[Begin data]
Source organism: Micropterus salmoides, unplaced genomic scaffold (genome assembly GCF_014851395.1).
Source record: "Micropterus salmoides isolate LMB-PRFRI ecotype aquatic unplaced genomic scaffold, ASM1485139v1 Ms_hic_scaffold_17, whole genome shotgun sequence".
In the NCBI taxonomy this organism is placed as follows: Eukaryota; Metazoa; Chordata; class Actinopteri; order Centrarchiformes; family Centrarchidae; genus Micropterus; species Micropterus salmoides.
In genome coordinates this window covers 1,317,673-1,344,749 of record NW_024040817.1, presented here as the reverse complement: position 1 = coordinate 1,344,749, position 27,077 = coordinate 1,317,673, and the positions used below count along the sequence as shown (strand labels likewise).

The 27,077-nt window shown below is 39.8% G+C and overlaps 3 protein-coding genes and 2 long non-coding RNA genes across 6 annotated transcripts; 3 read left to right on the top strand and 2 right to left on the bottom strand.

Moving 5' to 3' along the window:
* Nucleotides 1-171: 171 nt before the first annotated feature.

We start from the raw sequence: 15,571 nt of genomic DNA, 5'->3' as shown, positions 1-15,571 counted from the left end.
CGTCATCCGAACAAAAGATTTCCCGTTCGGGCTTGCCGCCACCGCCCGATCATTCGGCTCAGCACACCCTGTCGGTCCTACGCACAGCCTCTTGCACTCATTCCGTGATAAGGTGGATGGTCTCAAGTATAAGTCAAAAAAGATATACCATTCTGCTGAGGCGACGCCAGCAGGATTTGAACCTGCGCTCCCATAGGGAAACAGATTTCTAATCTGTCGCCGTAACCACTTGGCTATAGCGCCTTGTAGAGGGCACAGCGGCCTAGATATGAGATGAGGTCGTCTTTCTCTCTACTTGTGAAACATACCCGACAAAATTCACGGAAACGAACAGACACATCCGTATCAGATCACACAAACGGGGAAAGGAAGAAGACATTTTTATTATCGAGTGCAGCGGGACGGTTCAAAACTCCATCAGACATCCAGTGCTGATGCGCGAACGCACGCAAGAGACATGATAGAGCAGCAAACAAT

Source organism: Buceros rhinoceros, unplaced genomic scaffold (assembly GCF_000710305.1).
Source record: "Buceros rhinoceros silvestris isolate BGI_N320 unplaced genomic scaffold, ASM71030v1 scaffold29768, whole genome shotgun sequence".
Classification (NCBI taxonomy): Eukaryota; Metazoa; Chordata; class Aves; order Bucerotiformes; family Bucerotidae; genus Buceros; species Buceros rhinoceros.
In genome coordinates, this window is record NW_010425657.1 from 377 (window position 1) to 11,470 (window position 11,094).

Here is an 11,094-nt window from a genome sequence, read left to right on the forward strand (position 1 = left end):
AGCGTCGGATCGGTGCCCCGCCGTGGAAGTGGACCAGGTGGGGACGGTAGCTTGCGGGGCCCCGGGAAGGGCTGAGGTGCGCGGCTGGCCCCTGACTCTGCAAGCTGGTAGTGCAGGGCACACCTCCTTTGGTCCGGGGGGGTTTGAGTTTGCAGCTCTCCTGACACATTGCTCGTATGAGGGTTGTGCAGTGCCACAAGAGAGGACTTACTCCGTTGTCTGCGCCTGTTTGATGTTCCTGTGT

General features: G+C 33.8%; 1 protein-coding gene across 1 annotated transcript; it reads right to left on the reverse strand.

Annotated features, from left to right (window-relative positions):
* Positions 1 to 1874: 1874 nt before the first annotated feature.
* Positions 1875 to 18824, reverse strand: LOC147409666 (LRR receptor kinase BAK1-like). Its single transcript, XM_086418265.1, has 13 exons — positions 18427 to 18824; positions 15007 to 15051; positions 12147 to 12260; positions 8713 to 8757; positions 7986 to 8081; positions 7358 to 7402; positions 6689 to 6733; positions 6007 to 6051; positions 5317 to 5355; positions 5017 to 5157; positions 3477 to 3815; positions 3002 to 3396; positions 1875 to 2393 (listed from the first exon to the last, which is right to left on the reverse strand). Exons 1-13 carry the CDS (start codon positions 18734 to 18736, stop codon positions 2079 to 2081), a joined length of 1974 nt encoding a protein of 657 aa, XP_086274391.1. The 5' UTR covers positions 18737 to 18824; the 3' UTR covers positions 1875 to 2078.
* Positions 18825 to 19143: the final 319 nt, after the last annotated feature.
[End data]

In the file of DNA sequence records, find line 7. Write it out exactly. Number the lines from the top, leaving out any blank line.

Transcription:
* Nucleotides 1-171: 171 nt before the first annotated feature.